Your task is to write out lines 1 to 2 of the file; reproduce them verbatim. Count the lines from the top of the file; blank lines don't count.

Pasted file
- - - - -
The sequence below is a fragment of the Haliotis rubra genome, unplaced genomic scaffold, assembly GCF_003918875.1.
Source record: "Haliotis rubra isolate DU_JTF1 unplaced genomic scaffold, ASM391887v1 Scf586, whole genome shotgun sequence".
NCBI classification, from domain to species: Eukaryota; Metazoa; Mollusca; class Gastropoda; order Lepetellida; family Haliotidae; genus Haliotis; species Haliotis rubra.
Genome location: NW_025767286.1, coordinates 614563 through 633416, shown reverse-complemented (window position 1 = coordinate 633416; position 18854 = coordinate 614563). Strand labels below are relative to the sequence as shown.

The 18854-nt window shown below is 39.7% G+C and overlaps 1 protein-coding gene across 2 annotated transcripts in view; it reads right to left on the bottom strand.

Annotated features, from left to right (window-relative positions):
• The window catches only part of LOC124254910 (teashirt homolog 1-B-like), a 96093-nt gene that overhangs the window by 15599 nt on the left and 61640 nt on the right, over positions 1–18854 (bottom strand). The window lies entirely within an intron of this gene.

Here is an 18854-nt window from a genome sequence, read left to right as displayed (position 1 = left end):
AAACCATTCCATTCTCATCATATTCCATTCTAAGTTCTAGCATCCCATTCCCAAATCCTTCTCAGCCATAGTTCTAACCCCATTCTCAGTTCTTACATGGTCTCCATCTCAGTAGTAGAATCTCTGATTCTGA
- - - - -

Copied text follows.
The sequence below is a fragment of the Haliotis rubra genome, unplaced genomic scaffold, assembly GCF_003918875.1.
Source record: "Haliotis rubra isolate DU_JTF1 unplaced genomic scaffold, ASM391887v1 Scf586, whole genome shotgun sequence".